One of Shakespeare's final tragedies, “Coriolanus,” is a perennial favorite for many of the Bard's most devoted fans. This summer, The Public Theater will mount a production as part of Free Shakespeare in the Park, starring Jonathan Cake in the titular role.
“Coriolanus” is believed to have been written sometime between 1605 and 1608, and the story follows the tumultuous rise and fall of Caius Martius, a Roman aristocrat and military leader during a time of famine in the Empire. Anything but a benevolent and loving leader, Martius can rarely hide his disdain for the masses beneath his lofty seat of power. Despite being loathed in return by those same people, Martius wins the favor of the Senate by leading his forces to victory over the neighboring Volscians, earning him the title “Coriolanus.”
On the heels of his victory, his gaze turns to the consulship, which would make him the most powerful elected official in the Empire. However, his true nature can't be contained, and Coriolanus is banished from Rome, only to return at the head of his former enemies' army, intent on revenge! This classic tale of deceit, power and betrayal not only remains relevant today, but also hums with the brilliant wit of Stratford's favorite son. Before you catch this production in the park, savor some of the greatest lines from this legendary play.
“You common cry of curs! Whose breath I hate
As reek o' th' rotten fens, whose loves I prize
As the dead carcasses of unburied men
That do corrupt my air, I banish you;
and here remain with your uncertainty.”
Coriolanus, Act 3, Scene 3
Unable to contain his rage at being banished from Rome, Coriolanus lashes out, revealing his true colors with a string of colorful curses directed at the citizens he had previously sought to lead.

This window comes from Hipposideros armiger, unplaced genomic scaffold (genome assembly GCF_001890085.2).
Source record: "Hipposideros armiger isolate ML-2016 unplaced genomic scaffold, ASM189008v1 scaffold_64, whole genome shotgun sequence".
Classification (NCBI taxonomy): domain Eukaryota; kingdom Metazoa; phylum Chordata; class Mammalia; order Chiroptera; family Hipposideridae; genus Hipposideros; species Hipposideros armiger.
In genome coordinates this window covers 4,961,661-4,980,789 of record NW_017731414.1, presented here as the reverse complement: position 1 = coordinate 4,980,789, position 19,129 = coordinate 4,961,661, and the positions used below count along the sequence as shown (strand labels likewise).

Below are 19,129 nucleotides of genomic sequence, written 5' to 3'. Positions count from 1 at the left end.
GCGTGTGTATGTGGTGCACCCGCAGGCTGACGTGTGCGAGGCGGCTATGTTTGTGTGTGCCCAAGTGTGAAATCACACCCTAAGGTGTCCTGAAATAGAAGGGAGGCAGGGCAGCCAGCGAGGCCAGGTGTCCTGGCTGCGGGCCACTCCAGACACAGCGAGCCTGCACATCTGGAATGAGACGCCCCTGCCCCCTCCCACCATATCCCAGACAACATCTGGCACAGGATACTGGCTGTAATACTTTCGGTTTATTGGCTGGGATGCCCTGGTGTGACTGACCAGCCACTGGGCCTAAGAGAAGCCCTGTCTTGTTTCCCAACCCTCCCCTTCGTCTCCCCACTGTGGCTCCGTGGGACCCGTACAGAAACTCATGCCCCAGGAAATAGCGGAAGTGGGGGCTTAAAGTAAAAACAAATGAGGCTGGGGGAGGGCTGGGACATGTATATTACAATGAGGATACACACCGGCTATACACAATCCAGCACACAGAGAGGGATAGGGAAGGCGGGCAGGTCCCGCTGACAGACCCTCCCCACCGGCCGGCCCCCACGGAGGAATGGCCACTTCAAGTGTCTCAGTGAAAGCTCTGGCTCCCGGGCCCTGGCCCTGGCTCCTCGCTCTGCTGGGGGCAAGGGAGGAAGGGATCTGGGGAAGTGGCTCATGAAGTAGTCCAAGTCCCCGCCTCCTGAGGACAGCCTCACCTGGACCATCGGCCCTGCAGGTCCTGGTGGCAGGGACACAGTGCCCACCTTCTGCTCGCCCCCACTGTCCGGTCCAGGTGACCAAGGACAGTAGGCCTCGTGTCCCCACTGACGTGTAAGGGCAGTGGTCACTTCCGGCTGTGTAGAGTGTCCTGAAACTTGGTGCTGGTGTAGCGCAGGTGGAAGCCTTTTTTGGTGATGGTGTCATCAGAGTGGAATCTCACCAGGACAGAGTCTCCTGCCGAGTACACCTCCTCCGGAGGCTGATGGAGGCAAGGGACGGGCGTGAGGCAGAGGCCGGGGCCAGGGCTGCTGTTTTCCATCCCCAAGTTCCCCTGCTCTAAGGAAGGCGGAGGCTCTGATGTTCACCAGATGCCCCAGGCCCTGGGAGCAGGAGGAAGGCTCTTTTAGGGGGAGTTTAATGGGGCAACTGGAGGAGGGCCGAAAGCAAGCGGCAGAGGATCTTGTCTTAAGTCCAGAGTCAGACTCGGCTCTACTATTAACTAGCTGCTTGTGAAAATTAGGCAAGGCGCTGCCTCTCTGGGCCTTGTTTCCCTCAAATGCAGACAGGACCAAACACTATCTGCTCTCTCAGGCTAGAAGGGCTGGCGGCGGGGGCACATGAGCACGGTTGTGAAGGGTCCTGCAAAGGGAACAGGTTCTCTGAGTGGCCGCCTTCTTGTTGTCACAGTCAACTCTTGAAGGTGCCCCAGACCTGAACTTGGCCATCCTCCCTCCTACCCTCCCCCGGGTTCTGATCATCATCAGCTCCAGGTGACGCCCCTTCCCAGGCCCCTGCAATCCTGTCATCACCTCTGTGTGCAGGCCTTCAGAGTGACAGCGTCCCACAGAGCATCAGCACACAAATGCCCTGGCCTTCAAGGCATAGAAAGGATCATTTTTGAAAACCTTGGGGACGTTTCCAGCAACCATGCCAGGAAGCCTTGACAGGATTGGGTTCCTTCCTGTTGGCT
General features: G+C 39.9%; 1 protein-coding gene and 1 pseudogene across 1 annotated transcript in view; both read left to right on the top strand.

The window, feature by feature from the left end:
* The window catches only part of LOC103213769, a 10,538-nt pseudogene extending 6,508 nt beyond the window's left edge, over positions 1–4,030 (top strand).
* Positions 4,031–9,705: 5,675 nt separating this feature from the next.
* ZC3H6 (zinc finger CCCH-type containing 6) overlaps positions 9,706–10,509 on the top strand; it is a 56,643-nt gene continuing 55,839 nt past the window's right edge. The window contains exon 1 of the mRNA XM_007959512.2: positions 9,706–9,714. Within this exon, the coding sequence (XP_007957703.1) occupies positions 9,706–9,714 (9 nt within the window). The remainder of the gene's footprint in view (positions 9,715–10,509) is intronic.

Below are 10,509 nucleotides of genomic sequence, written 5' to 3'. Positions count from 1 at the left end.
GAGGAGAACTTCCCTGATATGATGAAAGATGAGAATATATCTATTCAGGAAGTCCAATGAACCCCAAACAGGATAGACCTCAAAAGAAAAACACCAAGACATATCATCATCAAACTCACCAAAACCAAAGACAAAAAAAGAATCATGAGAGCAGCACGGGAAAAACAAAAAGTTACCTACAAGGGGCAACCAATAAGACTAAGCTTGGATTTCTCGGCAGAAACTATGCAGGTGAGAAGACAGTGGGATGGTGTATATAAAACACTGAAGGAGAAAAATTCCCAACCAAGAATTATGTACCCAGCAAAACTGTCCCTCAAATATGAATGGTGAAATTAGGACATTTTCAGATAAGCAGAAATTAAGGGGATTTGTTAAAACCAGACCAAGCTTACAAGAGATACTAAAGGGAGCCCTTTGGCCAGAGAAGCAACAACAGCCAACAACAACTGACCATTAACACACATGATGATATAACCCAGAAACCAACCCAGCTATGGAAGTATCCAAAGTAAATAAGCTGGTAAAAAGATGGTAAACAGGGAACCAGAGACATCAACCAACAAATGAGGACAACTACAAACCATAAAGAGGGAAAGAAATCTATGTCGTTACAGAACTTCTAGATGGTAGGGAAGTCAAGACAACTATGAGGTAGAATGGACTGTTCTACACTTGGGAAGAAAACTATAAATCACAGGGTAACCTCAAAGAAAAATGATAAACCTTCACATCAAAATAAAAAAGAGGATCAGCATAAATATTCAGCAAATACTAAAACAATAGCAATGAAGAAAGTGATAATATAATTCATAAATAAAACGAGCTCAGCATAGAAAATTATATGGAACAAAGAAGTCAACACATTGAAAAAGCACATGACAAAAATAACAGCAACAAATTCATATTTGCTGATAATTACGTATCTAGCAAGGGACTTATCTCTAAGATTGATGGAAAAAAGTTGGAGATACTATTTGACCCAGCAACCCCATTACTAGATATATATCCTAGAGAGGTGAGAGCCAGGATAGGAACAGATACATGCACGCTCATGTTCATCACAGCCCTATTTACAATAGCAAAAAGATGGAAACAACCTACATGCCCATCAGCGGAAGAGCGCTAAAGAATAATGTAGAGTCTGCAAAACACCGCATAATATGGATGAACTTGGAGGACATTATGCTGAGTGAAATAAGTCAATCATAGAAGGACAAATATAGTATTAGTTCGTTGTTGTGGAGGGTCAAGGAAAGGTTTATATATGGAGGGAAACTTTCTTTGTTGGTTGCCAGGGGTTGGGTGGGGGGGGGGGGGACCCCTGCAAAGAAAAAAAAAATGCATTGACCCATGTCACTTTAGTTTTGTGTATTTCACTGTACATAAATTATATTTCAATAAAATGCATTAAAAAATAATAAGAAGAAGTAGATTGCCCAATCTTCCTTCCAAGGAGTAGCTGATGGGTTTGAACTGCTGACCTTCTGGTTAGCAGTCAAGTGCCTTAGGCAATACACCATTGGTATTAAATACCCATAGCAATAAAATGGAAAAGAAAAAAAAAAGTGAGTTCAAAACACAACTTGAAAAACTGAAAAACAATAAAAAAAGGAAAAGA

“Why did you wish me milder? Would you have me False to my nature? Rather say I play the man I am.”
Coriolanus, Act 3, Scene 2
Speaking to his mother, whose loyalty he is beginning to doubt, Coriolanus muses on whether Volumnia truly wants him to ascend to power.
“Know thou first,
I loved the maid I married: never man
Sighed truer breath. But that I see thee here,
Thou noble thing, more dances my rapt heart
Than when I first my wedded mistress saw
Bestride my threshold. Why, thou Mars!”
Aufidius, Act 4, Scene 5
After being banished from Rome, Coriolanus seeks out his enemies, the Volscians, who know his military prowess and are pleased to have his sword on their side. In this particular passage, the leader of the Volscians celebrates Coriolanus as he would a lover, even calling him the God of War!
"What's the matter, you dissentious rogues
That rubbing the poor itch of your opinion,
Make yourselves scabs?"
Martius, Act 1, Scene 1
In this first scene of the play, Caius Martius confronts the rebels who are angry over the famine and the lack of food, showing them little compassion and making his personal hatred of the plebeians clear.
“More of your conversation would infect my brain.”
Menenius, Act 2, Scene 1
One of the most memorable jibes in this play, reminding viewers and readers alike that few writers have ever been able to turn a sassy phrase as well as Shakespeare.
“Let me have war, say I: it exceeds peace as far as day does night; it's spritely, waking, audible, and full of vent. Peace is a very apoplexy, lethargy; mulled, deaf, sleepy, insensible; a getter of more bastard children than war's a destroyer of men.”
First Servingman, Act 4, Scene 5
Timeless lines are often delivered by forgettable characters in Shakespeare’s work, and this one is no exception. This melodic passage is a celebration of violence over stagnation, in the lead-up to Coriolanus' treasonous return to Rome.
“Let the Volsces
Plough Rome and harrow Italy: I’ll never
Be such a gosling to obey instinct, but stand,
As if a man were author of himself
And knew no other kin.”
Coriolanus, Act 5, Scene 3
Upon returning to Rome at the head of a new army, Coriolanus is faced with his own wife and child, who make a final appeal to his humanity; however, he is steadfast in his bitterness, stating that he must act as though he has no family.
“His nature is too noble for the world:
He would not flatter Neptune for his trident,
Or Jove for's power to thunder. His heart's his mouth:
What his breast forges, that his tongue must vent;
And, being angry, does forget that ever
He heard the name of Death.”
Menenius, Act 3, Scene 1
Many of the wisest words in this play are spoken by Menenius, a member of the Roman consul. In this passage, he prophetically points out the fatal flaws in Coriolanus that will eventually lead to his undoing after the title character alienates the very people he was charged to serve.